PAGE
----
For me, there’s one thing I look forward to in almost every fantasy novel I read: the magic systems. I absolutely love them, love puzzling out how they work, seeing the consequences, trying to decide how I would fit in.
The puzzling really appeals, now that I think about. But keep in mind, I’m the color-code enthusiast who loved doing Punnett squares in high school biology class. I like structure in my magical happenings.
But even books without concrete magic structure can be amazing (magic with a nebulous quality has a charm of its own), and below are some of the best of both!
1. Truthwitch by Susan Dennard
If I ever stop talking about the Witchlands series, assume I’ve left this mortal coil.
Anyway, I LOVE the way the magic works in Truthwitch! It’s very elemental for the most part (you can just feel the Avatar: The Last Airbender in it sometimes, and Dennard has said that was part of the inspiration behind it), and when it’s not elemental, the magic is so fascinating. The main character is the title character, able to sense with her magic when someone is being truthful and when they are lying. Her best friend (AND MY FAVORITE CHARACTER) is a struggling Threadwitch whose magic allows her to see the ties that bind the people of her world to others. There are other magics, too, plus some really neat applications of the standard elemental magics. All very, very good.
2. The Casquette Girls by Alys Arden
This book had a fantastic modern twist of magic to it, set in hurricane-ravaged modern day New Orleans. It also had vampires, which I was not expecting but kind of actually really enjoyed given some of the plot points that unfolded along the way. But back to the magic, there’s an interesting time element to it, and the consequences for the next books should be really interesting. Book 2 is apparently called The Romeo Catchers, and I’m hoping to get my hands on it this summer.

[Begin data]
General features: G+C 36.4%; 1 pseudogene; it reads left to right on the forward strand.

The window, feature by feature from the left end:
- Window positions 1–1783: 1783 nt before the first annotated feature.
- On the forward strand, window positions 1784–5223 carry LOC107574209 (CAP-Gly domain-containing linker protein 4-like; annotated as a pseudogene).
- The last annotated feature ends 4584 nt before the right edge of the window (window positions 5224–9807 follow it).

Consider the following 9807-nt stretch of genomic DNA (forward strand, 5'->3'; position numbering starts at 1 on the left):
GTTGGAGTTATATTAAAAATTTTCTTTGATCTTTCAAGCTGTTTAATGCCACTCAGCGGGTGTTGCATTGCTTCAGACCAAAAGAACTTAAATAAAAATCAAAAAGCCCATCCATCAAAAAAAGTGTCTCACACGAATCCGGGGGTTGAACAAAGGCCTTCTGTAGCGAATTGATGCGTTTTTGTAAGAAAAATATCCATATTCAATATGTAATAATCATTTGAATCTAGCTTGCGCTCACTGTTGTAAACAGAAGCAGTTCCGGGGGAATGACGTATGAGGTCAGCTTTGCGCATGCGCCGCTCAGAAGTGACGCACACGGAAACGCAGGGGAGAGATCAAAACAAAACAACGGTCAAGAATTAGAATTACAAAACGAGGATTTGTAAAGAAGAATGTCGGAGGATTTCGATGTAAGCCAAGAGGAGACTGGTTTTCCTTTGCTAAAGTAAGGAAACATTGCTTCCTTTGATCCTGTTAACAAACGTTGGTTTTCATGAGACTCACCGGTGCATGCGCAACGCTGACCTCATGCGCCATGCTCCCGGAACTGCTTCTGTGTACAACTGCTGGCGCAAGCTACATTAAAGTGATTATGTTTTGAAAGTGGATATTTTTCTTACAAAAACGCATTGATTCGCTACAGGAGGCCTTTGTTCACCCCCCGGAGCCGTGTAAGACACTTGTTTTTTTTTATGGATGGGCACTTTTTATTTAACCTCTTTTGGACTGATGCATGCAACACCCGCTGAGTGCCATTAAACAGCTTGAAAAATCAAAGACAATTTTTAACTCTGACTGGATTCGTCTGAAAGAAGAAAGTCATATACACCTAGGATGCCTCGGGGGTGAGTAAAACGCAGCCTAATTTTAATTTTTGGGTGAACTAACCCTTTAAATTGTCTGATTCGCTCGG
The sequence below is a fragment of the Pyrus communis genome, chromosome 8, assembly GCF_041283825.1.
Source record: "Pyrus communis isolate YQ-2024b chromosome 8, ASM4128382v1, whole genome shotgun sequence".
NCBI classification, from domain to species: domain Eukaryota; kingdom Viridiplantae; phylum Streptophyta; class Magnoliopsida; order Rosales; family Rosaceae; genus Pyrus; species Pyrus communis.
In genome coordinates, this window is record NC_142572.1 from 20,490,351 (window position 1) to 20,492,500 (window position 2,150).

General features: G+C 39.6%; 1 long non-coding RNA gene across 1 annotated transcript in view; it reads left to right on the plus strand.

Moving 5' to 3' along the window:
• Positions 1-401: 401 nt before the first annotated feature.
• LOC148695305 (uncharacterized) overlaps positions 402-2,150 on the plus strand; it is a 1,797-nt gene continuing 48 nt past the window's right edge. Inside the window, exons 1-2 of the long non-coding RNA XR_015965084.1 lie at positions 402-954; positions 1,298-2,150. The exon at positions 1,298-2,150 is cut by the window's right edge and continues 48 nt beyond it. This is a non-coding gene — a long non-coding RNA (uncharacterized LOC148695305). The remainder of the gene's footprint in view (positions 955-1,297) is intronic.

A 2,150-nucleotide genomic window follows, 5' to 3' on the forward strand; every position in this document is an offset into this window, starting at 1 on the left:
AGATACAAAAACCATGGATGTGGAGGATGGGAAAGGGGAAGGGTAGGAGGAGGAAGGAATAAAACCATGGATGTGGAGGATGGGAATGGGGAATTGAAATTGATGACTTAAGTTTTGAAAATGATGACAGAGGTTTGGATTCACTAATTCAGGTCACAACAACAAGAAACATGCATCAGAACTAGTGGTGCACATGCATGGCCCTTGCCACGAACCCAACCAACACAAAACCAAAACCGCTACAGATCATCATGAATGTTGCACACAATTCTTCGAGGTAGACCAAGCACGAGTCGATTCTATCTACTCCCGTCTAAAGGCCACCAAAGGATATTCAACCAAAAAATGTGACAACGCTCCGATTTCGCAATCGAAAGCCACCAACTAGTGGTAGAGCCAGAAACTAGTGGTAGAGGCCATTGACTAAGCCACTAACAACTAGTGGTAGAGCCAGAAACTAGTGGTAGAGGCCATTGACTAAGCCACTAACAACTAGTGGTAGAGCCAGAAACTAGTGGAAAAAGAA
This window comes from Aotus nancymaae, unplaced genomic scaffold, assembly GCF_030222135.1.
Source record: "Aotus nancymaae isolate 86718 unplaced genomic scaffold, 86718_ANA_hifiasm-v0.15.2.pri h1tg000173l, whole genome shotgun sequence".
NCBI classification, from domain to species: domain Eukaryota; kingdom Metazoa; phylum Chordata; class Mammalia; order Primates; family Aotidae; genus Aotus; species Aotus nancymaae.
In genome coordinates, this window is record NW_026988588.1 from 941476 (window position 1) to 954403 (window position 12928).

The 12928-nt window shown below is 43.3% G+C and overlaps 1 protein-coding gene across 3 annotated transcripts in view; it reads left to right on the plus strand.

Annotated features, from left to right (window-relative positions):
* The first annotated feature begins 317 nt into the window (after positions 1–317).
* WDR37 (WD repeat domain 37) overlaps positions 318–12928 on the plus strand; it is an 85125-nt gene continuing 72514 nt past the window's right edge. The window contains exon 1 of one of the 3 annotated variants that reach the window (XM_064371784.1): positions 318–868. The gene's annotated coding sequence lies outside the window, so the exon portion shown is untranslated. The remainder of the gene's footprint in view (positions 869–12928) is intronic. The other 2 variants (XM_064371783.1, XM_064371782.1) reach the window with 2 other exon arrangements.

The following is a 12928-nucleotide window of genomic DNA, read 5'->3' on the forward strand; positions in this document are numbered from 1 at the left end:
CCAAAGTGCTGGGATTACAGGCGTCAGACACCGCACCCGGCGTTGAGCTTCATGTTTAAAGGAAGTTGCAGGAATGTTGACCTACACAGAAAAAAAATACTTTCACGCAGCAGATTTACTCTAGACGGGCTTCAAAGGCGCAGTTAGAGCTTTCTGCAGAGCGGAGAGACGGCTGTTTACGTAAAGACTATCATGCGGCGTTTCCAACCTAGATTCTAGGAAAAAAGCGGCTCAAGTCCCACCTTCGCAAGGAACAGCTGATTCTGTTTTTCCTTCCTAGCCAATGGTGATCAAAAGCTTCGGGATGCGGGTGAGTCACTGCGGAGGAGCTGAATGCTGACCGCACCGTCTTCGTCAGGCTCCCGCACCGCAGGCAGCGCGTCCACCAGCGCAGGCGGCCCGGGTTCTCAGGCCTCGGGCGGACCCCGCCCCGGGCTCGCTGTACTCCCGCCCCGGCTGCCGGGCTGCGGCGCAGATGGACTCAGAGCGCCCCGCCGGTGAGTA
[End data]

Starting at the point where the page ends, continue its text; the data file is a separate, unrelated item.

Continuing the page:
3. This Savage Song by Victoria Schwab
It’s not fair how gorgeous this cover is, and that’s even before you get to the words inside. Schwab does it again with This Savage Song. To be fair, I’m not sure how much you want to qualify the things August can do as magic, but it’s just so haunting and clever and wonderful that I want to consider it magic, or at least to consider the words magic. Plus, there are some magic sorts of monsters, and it’s a very dark sort of book, not a sweeping almost-hopeful fantasy book. A very different flavor than anything else in this post.
4. Howl’s Moving Castle by Diana Wynne Jones
There will never be another book that I love in quite the same way that I adore Howl’s Moving Castle. I was introduced to the Studio Ghibli version first, and it amazes me how different the two are, but how much they both make me happy. Most important to today’s post, though? Sophie and her magic.
“But Meaghan! Sophie has no magic!” No, no, no, Sophie has no strongly visible magic. But amidst all the exciting magic that follows Howl, she has her own magic. Pay attention to the things she says to other characters, especially when she says what she imagines they could be. Or pay attention to when she jokes, and see how much truth there is in it. She may not be a wizard like Howl, but she has a quiet brand of almost invisible magic that just delights me to no end!
Aren’t these books just so magical? Which one would you most like to be a part of? Outside of these, what’s your favorite magic system of all time? Which magical skills do you love to read about? Which ones would you love to have? It’s such an enchanting topic; we could really have this discussion for a long time, I think.